Westland Milk Products has found traces of DCD in some of its goods.
The company commissioned tests through an independent laboratory after the compound was found in some Fonterra products.
The tests revealed minute traces of DCD in samples of Westland products produced before November 1 last year. The evidence indicated products made after that date are free from DCD, the company said.
Westland is conducting further testing in line with customer and government requirements and said it would announce the results as soon as possible.
"While we are assured by independent health authorities and the New Zealand Government that DCD is not a food safety risk we are very aware that for many of our customers any residue in milk products is undesirable,'' said Westland chief executive Rod Quin.
Mr Quin assured customers there was no risk to food safety and human health and said the company would continue to work with the dairy industry, Ministry for Primary Industries and Government to reassure suppliers, customers and stakeholders.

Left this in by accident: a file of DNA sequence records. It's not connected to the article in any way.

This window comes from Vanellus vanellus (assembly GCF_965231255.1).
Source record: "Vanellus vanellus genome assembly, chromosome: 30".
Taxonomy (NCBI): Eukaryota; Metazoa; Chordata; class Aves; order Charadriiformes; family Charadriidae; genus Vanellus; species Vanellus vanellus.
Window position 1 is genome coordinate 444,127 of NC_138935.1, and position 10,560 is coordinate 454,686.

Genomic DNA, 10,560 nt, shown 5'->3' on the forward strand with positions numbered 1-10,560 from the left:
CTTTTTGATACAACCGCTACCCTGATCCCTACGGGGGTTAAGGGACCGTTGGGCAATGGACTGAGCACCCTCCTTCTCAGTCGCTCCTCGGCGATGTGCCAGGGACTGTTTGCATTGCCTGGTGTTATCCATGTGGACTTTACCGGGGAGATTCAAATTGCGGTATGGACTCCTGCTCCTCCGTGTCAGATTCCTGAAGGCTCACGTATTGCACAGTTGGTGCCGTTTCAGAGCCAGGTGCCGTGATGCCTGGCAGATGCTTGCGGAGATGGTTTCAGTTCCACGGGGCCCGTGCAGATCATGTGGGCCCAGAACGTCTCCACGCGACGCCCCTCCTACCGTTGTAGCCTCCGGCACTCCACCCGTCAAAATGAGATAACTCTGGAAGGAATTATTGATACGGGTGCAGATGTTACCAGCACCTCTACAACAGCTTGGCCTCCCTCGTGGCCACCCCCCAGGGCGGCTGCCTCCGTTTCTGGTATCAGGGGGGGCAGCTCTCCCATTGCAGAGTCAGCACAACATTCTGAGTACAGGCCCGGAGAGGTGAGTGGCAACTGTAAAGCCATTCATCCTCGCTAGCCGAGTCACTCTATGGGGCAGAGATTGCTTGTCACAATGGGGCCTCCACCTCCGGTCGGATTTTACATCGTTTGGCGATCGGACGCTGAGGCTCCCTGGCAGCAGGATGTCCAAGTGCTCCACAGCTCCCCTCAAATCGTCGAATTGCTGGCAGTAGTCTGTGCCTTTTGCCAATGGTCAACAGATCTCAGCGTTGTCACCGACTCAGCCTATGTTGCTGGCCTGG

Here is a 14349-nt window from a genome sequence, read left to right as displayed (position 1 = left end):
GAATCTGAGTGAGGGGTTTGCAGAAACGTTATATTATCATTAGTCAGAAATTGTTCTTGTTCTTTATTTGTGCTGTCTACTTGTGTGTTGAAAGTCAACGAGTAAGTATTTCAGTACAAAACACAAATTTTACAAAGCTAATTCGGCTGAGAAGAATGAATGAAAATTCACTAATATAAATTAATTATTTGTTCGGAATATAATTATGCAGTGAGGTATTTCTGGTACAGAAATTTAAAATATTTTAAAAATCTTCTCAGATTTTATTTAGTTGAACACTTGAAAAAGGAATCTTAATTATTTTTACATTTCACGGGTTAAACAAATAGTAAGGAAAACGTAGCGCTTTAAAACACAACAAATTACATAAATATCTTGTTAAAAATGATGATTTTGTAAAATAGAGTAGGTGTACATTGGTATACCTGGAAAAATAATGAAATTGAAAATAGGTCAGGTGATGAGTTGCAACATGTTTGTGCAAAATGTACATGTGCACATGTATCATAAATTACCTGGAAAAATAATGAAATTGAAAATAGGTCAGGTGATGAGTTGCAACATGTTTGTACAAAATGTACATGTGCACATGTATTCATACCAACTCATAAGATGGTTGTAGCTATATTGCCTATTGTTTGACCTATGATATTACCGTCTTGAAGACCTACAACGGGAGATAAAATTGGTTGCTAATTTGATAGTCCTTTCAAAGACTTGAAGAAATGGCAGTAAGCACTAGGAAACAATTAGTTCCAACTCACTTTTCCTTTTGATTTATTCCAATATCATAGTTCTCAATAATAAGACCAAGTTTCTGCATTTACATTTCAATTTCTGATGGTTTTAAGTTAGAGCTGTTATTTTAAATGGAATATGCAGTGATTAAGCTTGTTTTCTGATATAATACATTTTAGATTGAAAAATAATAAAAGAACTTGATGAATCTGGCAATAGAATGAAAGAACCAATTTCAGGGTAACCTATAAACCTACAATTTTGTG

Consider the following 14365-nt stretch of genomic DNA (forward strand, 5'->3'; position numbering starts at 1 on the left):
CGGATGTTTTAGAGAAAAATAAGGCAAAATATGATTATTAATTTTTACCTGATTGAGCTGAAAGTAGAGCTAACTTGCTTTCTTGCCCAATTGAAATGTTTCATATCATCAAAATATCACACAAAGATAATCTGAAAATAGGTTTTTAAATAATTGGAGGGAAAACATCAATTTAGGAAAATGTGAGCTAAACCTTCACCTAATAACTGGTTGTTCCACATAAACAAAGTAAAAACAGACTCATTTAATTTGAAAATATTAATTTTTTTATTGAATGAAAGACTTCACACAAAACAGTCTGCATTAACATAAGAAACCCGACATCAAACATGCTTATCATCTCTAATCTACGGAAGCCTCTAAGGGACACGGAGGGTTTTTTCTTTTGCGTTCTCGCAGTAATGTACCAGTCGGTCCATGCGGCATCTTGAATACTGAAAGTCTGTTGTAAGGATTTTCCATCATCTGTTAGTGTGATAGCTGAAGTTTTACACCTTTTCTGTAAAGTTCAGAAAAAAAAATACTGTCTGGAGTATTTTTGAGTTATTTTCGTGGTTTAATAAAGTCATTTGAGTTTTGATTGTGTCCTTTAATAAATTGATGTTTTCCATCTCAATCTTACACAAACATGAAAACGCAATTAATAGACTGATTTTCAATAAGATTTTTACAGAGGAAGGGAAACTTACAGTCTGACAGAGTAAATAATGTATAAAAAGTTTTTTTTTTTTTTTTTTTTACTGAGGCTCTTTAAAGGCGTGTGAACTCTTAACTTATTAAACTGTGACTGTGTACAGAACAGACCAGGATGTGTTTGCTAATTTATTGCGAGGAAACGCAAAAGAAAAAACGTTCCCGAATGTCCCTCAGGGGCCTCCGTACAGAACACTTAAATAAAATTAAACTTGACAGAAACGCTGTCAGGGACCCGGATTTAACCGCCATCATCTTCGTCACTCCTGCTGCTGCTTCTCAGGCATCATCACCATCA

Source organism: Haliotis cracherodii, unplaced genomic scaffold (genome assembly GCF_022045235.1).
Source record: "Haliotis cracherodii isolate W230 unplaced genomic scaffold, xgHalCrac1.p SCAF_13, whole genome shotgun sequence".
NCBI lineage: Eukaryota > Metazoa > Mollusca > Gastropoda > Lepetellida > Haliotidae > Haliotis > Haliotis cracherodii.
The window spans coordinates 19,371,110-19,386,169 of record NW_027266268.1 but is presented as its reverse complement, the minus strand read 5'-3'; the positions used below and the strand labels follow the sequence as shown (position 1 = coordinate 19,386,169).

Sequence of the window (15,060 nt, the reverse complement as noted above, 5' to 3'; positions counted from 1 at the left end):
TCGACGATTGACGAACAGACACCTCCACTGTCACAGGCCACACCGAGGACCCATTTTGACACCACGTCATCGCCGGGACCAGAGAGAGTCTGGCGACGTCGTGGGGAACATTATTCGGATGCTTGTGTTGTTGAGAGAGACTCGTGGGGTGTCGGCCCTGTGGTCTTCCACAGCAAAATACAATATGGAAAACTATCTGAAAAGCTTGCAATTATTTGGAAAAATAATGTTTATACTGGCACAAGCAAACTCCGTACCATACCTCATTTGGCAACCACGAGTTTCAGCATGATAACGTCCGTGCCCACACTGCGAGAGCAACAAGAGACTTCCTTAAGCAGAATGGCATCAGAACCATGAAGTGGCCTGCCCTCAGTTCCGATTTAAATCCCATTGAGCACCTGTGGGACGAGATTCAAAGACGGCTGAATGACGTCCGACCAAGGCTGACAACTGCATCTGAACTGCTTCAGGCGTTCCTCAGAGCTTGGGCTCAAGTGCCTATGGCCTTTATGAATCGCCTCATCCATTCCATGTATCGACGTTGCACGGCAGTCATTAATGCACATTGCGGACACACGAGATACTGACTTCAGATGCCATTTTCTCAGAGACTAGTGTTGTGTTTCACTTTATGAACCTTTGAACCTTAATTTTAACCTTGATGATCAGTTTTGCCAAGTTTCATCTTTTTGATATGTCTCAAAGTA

Mr Quin said only a minority of Westland's shareholders had used DCD and most of the application of the product occurred outside peak milk production periods.
DCD is primarily used in food packaging.
Since 2004 it has been used by New Zealand farmers to reduce their environmental footprint by slowing the rate that soil bacteria convert ammonia from animal urine on pasture into nitrates and nitrous oxide; thus reducing nitrate leaching and greenhouse gas emissions.
Where cows have grazed pasture shortly after DCD application, trace quantities have appeared in some milk samples.
New Zealand's fertiliser companies have voluntarily withdrawn DCD products from the market.